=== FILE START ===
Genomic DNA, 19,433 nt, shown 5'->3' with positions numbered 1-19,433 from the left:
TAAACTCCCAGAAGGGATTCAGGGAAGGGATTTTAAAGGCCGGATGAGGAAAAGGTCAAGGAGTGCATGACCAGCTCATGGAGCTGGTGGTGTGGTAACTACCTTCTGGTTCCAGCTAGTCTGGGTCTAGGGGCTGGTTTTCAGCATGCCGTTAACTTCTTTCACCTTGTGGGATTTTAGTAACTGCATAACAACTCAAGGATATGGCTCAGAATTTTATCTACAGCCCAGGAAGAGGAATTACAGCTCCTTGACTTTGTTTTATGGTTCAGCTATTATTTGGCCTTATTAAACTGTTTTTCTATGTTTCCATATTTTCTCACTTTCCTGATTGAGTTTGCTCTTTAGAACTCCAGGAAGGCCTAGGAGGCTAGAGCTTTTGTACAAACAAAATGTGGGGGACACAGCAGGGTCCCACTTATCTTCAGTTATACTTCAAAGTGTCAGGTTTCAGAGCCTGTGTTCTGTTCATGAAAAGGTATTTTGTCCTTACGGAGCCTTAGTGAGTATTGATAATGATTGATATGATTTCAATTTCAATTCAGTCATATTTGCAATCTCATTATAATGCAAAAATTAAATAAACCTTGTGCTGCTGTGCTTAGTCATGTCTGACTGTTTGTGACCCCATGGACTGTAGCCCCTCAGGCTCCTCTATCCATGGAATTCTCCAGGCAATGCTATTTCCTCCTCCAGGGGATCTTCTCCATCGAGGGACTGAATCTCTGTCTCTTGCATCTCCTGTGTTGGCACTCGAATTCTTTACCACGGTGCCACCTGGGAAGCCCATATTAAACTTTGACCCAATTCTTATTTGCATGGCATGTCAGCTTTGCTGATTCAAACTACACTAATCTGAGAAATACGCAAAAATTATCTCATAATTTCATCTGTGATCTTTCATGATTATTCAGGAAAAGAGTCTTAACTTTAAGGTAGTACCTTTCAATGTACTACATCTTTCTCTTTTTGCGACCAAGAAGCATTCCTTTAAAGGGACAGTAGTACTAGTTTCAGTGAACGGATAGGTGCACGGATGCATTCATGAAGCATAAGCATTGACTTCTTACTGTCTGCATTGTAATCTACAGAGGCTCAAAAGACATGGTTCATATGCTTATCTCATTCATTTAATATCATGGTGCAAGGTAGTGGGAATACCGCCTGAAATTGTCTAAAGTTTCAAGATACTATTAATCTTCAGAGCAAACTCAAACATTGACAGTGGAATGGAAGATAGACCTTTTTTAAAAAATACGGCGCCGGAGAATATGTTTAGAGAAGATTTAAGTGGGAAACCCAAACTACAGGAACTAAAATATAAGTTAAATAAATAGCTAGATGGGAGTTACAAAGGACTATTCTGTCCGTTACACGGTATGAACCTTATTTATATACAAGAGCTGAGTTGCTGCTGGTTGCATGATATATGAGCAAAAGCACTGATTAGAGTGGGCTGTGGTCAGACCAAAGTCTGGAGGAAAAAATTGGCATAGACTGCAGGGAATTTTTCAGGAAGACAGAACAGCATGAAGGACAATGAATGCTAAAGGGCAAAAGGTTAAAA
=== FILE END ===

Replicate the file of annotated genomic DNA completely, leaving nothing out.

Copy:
Genomic DNA, 19,433 nt, shown 5'->3' with positions numbered 1-19,433 from the left:
TAAACTCCCAGAAGGGATTCAGGGAAGGGATTTTAAAGGCCGGATGAGGAAAAGGTCAAGGAGTGCATGACCAGCTCATGGAGCTGGTGGTGTGGTAACTACCTTCTGGTTCCAGCTAGTCTGGGTCTAGGGGCTGGTTTTCAGCATGCCGTTAACTTCTTTCACCTTGTGGGATTTTAGTAACTGCATAACAACTCAAGGATATGGCTCAGAATTTTATCTACAGCCCAGGAAGAGGAATTACAGCTCCTTGACTTTGTTTTATGGTTCAGCTATTATTTGGCCTTATTAAACTGTTTTTCTATGTTTCCATATTTTCTCACTTTCCTGATTGAGTTTGCTCTTTAGAACTCCAGGAAGGCCTAGGAGGCTAGAGCTTTTGTACAAACAAAATGTGGGGGACACAGCAGGGTCCCACTTATCTTCAGTTATACTTCAAAGTGTCAGGTTTCAGAGCCTGTGTTCTGTTCATGAAAAGGTATTTTGTCCTTACGGAGCCTTAGTGAGTATTGATAATGATTGATATGATTTCAATTTCAATTCAGTCATATTTGCAATCTCATTATAATGCAAAAATTAAATAAACCTTGTGCTGCTGTGCTTAGTCATGTCTGACTGTTTGTGACCCCATGGACTGTAGCCCCTCAGGCTCCTCTATCCATGGAATTCTCCAGGCAATGCTATTTCCTCCTCCAGGGGATCTTCTCCATCGAGGGACTGAATCTCTGTCTCTTGCATCTCCTGTGTTGGCACTCGAATTCTTTACCACGGTGCCACCTGGGAAGCCCATATTAAACTTTGACCCAATTCTTATTTGCATGGCATGTCAGCTTTGCTGATTCAAACTACACTAATCTGAGAAATACGCAAAAATTATCTCATAATTTCATCTGTGATCTTTCATGATTATTCAGGAAAAGAGTCTTAACTTTAAGGTAGTACCTTTCAATGTACTACATCTTTCTCTTTTTGCGACCAAGAAGCATTCCTTTAAAGGGACAGTAGTACTAGTTTCAGTGAACGGATAGGTGCACGGATGCATTCATGAAGCATAAGCATTGACTTCTTACTGTCTGCATTGTAATCTACAGAGGCTCAAAAGACATGGTTCATATGCTTATCTCATTCATTTAATATCATGGTGCAAGGTAGTGGGAATACCGCCTGAAATTGTCTAAAGTTTCAAGATACTATTAATCTTCAGAGCAAACTCAAACATTGACAGTGGAATGGAAGATAGACCTTTTTTAAAAAATACGGCGCCGGAGAATATGTTTAGAGAAGATTTAAGTGGGAAACCCAAACTACAGGAACTAAAATATAAGTTAAATAAATAGCTAGATGGGAGTTACAAAGGACTATTCTGTCCGTTACACGGTATGAACCTTATTTATATACAAGAGCTGAGTTGCTGCTGGTTGCATGATATATGAGCAAAAGCACTGATTAGAGTGGGCTGTGGTCAGACCAAAGTCTGGAGGAAAAAATTGGCATAGACTGCAGGGAATTTTTCAGGAAGACAGAACAGCATGAAGGACAATGAATGCTAAAGGGCAAAAGGTTAAAA